Following is the transcript of a CNBC interview with Vivian Balakrishnan, Foreign Minister of Affairs of Singapore. The interview was broadcast on CNBC on 27 April 2017 at 11:42AM SG/HK Time, during CNBC's "Hong Kong versus Singapore" theme week.
All references must be sourced to a "CNBC Interview".
Interviewed by Akiko Fujita, Correspondent, CNBC.
Vivian Balakrishnan: We are a city…a city state and for the first time in human history more than half of all human beings live in the city. So therefore, solutions that we generate or formulate…urban solutions may have relevance elsewhere. Second, we are a single layer of government. So we may not have invented the autonomous car, but in terms of speed to change rules and regulations, we can do so far more quickly than in many other places. Third, we have a government which is...half the cabinet here are engineers and people like me are surgeons, we are...we understand science. We get it. We understand technology, we're not afraid of it. We're prepared to improve, improvise, make mistakes, learn, change and to move on with it. So this is a place where if you've got an idea, you can deploy it here, test it. If it fails fail quickly start again. Try it. If it works and it works in Singapore a place where people are very demanding and have got very high expectations of services, chances are this will be a product or service which may have relevance elsewhere.
Akiko Fujita: Are there any other countries that you look to as an example of where you think Singapore should be?
Vivian: Globally, Silicon Valley is a unique and incredible place. There's no question that's the epicenter of the digital revolution. But having said that, I said that we are looking at a whole network of global nodes where such creativity, such invention, such improvisation and opportunities abound. So we look at that, you have to include places like Tokyo, London, New York. And Singapore seems to be just one of those nodes in a global network of creative cities.
Akiko: Do you see those players as competitors, especially in this region?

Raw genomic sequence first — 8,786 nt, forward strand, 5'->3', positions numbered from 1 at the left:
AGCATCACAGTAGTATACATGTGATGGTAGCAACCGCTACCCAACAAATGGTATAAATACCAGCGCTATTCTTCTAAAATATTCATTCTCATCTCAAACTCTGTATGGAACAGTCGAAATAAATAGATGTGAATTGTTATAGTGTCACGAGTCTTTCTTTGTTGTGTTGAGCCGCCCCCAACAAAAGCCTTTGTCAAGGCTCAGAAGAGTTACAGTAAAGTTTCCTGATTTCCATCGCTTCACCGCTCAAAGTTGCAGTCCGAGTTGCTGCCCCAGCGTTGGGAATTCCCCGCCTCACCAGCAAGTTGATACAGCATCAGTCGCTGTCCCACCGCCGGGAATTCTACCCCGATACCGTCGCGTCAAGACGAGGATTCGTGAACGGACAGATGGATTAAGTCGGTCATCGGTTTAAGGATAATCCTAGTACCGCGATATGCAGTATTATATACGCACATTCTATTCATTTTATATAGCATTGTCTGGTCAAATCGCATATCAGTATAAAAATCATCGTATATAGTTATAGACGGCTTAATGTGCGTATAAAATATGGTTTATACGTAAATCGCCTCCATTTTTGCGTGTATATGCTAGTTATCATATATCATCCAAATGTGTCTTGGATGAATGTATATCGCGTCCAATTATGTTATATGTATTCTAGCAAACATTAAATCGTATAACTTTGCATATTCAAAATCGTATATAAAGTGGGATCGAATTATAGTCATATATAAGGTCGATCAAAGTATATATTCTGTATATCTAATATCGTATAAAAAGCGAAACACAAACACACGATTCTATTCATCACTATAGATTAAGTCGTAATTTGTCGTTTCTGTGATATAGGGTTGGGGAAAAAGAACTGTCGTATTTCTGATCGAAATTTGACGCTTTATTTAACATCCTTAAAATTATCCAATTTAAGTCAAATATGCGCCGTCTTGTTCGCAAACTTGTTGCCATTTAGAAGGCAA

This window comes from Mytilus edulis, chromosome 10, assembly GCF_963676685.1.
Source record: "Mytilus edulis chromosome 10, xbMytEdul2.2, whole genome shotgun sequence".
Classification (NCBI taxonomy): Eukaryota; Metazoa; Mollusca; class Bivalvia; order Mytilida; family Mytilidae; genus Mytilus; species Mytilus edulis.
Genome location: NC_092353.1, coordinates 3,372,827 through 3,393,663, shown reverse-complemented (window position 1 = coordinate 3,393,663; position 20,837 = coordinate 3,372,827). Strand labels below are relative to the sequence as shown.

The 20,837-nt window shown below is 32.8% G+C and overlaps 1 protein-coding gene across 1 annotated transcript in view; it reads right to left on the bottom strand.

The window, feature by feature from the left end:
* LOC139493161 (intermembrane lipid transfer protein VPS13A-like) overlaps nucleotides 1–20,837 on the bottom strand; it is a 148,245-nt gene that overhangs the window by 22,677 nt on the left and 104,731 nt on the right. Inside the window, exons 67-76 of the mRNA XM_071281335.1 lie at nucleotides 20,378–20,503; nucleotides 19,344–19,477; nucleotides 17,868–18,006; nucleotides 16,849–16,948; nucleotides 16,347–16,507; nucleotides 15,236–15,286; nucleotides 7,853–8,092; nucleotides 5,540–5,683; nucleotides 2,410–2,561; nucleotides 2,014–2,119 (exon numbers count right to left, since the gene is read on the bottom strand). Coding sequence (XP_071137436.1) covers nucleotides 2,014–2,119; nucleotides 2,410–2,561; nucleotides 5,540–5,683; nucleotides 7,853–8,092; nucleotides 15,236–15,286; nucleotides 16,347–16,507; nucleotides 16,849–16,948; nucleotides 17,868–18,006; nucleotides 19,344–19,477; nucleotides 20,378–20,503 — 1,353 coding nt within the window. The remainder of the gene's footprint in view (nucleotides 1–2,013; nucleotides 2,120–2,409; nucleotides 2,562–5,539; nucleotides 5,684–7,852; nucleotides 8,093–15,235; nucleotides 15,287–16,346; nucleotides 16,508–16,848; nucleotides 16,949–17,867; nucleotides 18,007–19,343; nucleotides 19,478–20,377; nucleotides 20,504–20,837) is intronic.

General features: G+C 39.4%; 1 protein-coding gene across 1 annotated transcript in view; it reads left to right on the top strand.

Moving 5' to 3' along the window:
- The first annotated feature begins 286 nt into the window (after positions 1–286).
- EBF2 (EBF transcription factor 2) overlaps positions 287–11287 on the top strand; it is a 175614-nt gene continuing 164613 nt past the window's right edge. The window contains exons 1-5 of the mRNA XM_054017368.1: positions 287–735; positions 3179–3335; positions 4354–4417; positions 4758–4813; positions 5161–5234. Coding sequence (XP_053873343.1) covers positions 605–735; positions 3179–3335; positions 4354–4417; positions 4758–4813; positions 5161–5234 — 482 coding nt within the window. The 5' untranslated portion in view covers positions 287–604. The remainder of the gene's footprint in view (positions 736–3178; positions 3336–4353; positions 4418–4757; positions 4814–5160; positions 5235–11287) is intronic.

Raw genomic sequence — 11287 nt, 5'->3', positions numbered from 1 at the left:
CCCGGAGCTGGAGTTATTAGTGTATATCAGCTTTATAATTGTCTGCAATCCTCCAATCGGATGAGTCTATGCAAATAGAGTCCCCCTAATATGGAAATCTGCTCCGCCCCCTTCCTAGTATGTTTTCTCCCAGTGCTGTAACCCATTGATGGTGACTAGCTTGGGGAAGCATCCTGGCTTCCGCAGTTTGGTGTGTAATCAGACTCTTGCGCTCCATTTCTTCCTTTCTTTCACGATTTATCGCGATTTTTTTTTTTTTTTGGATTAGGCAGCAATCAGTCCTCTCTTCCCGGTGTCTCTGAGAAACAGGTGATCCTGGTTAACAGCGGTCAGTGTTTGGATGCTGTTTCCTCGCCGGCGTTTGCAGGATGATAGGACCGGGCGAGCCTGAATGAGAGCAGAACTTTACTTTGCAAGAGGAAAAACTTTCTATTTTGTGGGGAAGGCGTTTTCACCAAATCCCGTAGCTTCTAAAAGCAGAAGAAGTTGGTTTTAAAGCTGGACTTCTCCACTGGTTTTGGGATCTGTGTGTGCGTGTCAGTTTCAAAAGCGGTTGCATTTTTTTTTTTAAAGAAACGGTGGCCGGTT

Vivian: I think in this new world you both compete and collaborate. Ideas are not valuable just because they are scarce. Ideas are valuable when they're shared, when you have new insights, when you create new products and services based on that open data, open source paradigm. Now in such a concept, the more you connect the more you share. The more you are able to look for novel insights and at the same time be practical and be focused on what makes a difference to people's daily lives. I think that's where the real gold mine is. This is different from the previous revolutions where value is derive from scarcity, where people are trying to create monopolies and walled gardens. I believe or I hope that this is the new age of sharing, of building bridges rather than walls, of equipping people, of giving people skills and tools and then encouraging people to start up new companies or to have a portfolio of jobs in a lifetime. I mean in the future I think most people are going to have two or three different jobs in the course of a lifetime. And we need to make sure that both our education system and our economy have that level of flexibility. That level of empowerment. And there's another dimension to this and that's about trust within societies. In Singapore, the three things we are looking for. Jobs, second, to improve the responsiveness and the level of services the government provides to citizens. And third the hardest thing is to build social capital and trust in the new digital age. We can do all these things then I think we've made...we would have made a contribution for the welfare of our people as well as hopefully something of value to the rest of the world. Our usual tagline is that we hope someone will come to Singapore look around critically and then go home and say I have seen the future and it works.